It is one of the biggest myths of our day to say that the United States is a religiously diverse nation. It manifestly is not. But there is a lot of money, and ideological investment, at stake in pretending otherwise.
Consider what happened when the Pew study on global religious diversity was released on April 4: with the exception of the Washington Times, not a single large-circulation newspaper in the nation ran a story on it. The Associated Press also ignored it, as did the TV news programs, both broadcast and cable.
The study found that “from a global perspective, the United States really is not at all that religiously diverse.” Indeed, “95% of the U.S. population is either Christian [78%] or religiously unaffiliated, while all other religions combined account for less than 5% of Americans. As a result, the U.S. ranks 68th out of 232 countries and territories.” Similarly, as a 2012 Gallup poll found, 95% of all Americans who identify with a religion are Christian.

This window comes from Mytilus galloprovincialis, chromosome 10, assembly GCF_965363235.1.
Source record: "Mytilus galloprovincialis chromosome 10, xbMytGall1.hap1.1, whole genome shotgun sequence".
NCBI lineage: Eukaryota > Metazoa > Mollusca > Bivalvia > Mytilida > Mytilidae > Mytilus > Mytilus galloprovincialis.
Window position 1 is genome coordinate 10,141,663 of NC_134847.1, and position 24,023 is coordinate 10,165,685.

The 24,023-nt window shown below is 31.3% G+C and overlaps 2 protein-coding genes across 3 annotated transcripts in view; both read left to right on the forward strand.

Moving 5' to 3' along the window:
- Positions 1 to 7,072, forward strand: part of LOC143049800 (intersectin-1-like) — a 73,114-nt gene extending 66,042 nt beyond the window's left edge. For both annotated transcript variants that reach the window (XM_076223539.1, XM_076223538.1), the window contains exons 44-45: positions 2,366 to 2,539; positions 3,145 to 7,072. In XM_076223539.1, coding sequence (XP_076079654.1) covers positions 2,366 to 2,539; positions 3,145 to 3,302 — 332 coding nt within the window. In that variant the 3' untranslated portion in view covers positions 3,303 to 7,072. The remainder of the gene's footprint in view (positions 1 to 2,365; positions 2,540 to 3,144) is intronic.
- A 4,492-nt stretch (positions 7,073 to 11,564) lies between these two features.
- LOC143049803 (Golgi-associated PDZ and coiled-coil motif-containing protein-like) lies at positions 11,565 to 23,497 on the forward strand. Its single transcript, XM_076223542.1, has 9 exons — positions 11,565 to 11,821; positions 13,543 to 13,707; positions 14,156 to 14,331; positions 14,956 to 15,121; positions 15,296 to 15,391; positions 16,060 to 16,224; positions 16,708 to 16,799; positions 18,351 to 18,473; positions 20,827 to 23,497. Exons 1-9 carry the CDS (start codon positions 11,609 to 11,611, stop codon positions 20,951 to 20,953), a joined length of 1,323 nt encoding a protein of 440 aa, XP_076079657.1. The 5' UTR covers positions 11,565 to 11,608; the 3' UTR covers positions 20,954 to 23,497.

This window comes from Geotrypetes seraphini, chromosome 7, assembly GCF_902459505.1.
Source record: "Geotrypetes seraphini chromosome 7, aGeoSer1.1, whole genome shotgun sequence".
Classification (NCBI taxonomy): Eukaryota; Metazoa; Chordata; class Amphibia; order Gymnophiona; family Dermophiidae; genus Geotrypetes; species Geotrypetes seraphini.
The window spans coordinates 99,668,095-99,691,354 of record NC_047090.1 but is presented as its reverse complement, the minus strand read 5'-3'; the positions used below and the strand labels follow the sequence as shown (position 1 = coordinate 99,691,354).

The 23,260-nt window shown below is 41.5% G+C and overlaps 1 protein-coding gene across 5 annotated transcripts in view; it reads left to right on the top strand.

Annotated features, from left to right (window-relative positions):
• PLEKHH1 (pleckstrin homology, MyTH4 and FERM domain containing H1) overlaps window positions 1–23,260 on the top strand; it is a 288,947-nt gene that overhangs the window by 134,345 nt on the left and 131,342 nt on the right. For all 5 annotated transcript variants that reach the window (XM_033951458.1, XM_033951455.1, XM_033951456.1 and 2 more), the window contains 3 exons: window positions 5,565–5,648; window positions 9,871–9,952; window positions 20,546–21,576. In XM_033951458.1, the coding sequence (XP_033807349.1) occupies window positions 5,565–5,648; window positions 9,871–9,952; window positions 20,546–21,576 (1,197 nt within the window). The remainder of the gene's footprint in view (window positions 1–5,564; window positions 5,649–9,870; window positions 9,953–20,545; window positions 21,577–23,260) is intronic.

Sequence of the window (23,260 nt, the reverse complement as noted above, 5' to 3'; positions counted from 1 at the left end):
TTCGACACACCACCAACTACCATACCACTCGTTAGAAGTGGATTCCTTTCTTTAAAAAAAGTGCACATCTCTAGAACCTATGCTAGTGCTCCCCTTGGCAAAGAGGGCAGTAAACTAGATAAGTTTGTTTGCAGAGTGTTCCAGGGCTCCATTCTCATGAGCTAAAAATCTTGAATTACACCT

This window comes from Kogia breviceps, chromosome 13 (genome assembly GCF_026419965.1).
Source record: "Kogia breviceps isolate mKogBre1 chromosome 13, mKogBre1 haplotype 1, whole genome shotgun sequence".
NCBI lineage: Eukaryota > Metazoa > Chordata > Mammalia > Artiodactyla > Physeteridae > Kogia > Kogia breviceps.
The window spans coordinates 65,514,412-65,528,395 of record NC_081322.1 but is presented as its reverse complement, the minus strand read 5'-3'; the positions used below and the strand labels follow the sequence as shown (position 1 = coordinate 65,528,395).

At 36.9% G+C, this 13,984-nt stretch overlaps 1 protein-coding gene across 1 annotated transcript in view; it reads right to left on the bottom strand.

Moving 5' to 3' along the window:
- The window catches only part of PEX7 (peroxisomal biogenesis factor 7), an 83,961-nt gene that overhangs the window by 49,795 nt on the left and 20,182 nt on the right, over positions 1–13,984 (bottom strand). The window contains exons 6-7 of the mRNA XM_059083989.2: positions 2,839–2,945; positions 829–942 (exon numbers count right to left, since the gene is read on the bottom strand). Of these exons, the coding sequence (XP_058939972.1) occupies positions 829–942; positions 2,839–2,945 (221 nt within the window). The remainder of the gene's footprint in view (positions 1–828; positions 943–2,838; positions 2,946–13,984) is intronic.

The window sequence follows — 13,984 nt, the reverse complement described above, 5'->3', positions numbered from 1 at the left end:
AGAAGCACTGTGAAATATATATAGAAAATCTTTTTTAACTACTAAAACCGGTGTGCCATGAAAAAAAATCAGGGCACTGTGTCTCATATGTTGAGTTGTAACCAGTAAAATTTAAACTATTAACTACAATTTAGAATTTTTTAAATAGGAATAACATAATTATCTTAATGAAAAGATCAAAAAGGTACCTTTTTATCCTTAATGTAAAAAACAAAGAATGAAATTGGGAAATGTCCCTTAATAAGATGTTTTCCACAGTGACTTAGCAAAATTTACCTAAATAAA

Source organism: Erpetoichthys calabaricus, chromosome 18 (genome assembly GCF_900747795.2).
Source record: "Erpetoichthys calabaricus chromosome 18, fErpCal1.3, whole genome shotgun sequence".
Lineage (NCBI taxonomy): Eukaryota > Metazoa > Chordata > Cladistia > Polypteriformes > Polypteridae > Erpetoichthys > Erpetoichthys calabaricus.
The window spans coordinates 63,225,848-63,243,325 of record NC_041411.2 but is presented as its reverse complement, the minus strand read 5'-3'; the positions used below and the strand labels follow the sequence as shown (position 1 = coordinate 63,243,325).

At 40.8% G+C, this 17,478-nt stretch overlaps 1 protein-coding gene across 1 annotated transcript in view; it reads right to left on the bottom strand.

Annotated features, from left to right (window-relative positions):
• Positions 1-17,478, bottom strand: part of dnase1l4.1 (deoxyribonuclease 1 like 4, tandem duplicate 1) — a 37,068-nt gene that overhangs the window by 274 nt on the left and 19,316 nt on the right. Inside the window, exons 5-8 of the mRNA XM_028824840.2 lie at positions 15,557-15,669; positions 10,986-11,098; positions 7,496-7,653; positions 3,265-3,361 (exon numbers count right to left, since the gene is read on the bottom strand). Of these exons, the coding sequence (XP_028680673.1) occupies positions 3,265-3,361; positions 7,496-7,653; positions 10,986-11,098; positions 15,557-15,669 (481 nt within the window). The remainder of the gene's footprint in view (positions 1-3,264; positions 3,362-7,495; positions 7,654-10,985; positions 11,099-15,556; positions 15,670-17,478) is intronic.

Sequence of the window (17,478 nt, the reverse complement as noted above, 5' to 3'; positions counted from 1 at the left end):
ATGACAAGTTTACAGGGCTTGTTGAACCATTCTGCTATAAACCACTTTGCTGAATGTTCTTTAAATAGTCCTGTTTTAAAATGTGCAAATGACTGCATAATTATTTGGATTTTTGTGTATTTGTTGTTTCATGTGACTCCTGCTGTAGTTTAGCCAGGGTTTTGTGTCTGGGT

The Pew study classified the U.S. as “moderate” in terms of religious diversity. With good reason: Jews are 1.8%, Buddhists are 1.2%, Muslims are .9%, Hindus are .6%, and folk religions are .2%. Moreover, the U.S. is less religiously diverse than such nations as Jamaica, Bermuda, France, Germany, Sweden, Tanzania, and Ethiopia.
The media blackout is politically driven. The Pew data undercut the thriving diversity industry—it is ubiquitous in the public and private sectors alike. Most important, it undercuts the multicultural argument used by anti-Christian organizations: we are overwhelmingly Christian, and as such we should not flinch from acknowledging this verity whenever appropriate. Our roots are Judeo-Christian; they are not Hindu-Islamic.
There are no beleaguered religious minorities who need to be shielded from the public expression of Christianity. The diversity argument is a big lie.